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Cellular magnetic resonance imaging: in vivo tracking of gastric cancer cells and detecting of lymph node metastases using microparticles of iron oxide in mice

Authors Chen J, Ren G, Cai R, Wu X, Gui T, Zhao J, Li H, Guo C

Received 20 February 2019

Accepted for publication 2 July 2019

Published 2 August 2019 Volume 2019:11 Pages 7317—7326

DOI https://doi.org/10.2147/CMAR.S206043

Checked for plagiarism Yes

Review by Single-blind

Peer reviewers approved by Dr Colin Mak

Peer reviewer comments 2

Editor who approved publication: Dr Antonella D'Anneo


Jian Chen,*,1,2 Gang Ren,1 Rong Cai,3 Xiangru Wu,*,4 Ting Gui,1 Jianxi Zhao,1 Huali Li,1 Chen Guo1

1Department of Radiology, Xinhua Hospital, Shanghai Jiao Tong University School of Medicine, Shanghai 200092, People’s Republic of China; 2Department of Radiology, Children’s Hospital of Fudan University, Shanghai 201102, People’s Republic of China; 3Department of Radiotherapy, Ruijin Hospital, Shanghai Jiao Tong University School of Medicine, Shanghai 200025, People’s Republic of China; 4Department of Pathology, Xinhua Hospital, Shanghai Jiao Tong University School of Medicine, Shanghai 200092, People’s Republic of China

*These authors contributed equally to this work

Background: Monitoring the fate of implanted cells over time in an experimental animal may provide a new way to track the metastatic process. Lymph node metastase is of extremely importance for the prognostic prediction of gastric carcinoma. The aim of this study was to assess the feasibility of magnetic resonance imaging (MRI), using micron-sized superparamagnetic iron oxide particles (MPIO), for monitoring of the fate of gastric cancer cells and detecting the migration of gastric cancer cells through the lymphatic system in a mouse model.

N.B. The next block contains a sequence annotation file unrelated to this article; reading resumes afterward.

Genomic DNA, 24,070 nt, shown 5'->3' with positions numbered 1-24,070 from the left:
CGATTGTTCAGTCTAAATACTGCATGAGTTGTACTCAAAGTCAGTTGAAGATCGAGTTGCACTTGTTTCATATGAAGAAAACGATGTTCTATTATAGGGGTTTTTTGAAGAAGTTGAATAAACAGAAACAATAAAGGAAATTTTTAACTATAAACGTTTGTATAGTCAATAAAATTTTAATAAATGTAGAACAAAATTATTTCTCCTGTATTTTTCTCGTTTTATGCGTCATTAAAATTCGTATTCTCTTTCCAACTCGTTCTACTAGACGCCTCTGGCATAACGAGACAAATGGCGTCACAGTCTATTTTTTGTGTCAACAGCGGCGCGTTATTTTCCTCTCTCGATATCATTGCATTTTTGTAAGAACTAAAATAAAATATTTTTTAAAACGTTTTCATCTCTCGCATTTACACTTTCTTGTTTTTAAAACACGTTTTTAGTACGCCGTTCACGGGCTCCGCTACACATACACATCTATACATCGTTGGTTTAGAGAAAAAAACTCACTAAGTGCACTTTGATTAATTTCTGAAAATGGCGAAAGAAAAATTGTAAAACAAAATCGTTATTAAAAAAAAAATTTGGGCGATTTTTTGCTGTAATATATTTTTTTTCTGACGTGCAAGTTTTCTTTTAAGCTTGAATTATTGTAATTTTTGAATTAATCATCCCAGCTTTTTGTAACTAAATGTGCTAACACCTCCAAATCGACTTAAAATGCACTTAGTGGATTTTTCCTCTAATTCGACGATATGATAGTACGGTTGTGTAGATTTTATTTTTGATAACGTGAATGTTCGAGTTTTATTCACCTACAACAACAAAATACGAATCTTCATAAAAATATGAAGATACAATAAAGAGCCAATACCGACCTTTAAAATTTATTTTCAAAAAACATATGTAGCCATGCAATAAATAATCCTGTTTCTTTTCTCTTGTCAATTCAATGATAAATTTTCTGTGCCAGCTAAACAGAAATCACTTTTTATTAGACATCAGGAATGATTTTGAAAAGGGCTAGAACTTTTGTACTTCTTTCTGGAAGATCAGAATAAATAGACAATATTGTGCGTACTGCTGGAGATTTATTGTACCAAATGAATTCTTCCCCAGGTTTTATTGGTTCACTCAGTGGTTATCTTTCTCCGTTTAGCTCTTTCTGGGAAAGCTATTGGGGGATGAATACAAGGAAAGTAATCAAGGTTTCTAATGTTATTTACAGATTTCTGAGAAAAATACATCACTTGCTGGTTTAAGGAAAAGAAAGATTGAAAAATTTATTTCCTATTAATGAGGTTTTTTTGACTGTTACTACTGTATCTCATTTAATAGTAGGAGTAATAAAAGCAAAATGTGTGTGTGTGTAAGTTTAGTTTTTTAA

Methods: SGC-7901 gastric cancer cells were labeled with green fluorescent MPIO. The cells were monitored in vitro at multiple time points by staining for iron-labeled cells and by flow cytometric detection of the fluorescent MPIO. MPIO-labeled cells were implanted subcutaneously into nude mice, and cellular MRI was performed at different time points until 35 days postinjection.
Results: The potential for retention of the iron particles in vitro was evaluated. Our results showed that the labeling and uptake efficiency of MPIO reached 90.0% after 24 hrs of incubation, and a small percentage of cells that retained MPIO could be examined until 16 days after labeling. In vivo MRI-based tracking over several weeks in mice revealed regions of signal loss in the primary tumors for up to 5 weeks. Furthermore, small regions of signal void were detected in images of the inguinal lymph nodes in three mice at day 28 postinjection or later, and histological assays confirmed the presence of iron-labeled cancer cells.
Conclusion: This study supports MPIO-based cell tracking is a useful tool for monitoring the fate of gastric cancer cells in mice over time, which may facilitate progress in understanding the mechanisms of early regional lymph node micrometastases.

Keywords: magnetic resonance imaging, magnetic iron oxide particles, lymph node metastasis, gastric cancer

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